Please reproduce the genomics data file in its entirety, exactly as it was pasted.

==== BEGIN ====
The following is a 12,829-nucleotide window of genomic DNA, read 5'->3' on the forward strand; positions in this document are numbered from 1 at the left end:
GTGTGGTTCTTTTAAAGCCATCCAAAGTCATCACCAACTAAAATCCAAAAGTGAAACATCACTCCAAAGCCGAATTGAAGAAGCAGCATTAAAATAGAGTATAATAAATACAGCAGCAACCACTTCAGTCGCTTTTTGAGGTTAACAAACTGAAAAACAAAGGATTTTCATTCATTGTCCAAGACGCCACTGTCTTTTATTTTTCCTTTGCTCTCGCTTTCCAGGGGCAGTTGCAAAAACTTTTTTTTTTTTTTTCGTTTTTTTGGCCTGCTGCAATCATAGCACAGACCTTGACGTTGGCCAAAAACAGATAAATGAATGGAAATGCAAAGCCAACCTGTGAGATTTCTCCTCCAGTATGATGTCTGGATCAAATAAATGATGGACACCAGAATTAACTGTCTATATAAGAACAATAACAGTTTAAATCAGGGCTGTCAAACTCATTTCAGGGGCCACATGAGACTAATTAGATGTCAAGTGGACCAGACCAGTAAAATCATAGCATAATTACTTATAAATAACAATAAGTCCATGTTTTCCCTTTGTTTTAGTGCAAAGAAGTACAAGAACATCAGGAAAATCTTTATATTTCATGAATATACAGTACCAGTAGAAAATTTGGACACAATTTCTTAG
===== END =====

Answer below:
The following is a 12,829-nucleotide window of genomic DNA, read 5'->3' on the forward strand; positions in this document are numbered from 1 at the left end:
GTGTGGTTCTTTTAAAGCCATCCAAAGTCATCACCAACTAAAATCCAAAAGTGAAACATCACTCCAAAGCCGAATTGAAGAAGCAGCATTAAAATAGAGTATAATAAATACAGCAGCAACCACTTCAGTCGCTTTTTGAGGTTAACAAACTGAAAAACAAAGGATTTTCATTCATTGTCCAAGACGCCACTGTCTTTTATTTTTCCTTTGCTCTCGCTTTCCAGGGGCAGTTGCAAAAACTTTTTTTTTTTTTTTCGTTTTTTTGGCCTGCTGCAATCATAGCACAGACCTTGACGTTGGCCAAAAACAGATAAATGAATGGAAATGCAAAGCCAACCTGTGAGATTTCTCCTCCAGTATGATGTCTGGATCAAATAAATGATGGACACCAGAATTAACTGTCTATATAAGAACAATAACAGTTTAAATCAGGGCTGTCAAACTCATTTCAGGGGCCACATGAGACTAATTAGATGTCAAGTGGACCAGACCAGTAAAATCATAGCATAATTACTTATAAATAACAATAAGTCCATGTTTTCCCTTTGTTTTAGTGCAAAGAAGTACAAGAACATCAGGAAAATCTTTATATTTCATGAATATACAGTACCAGTAGAAAATTTGGACACAATTTCTTAG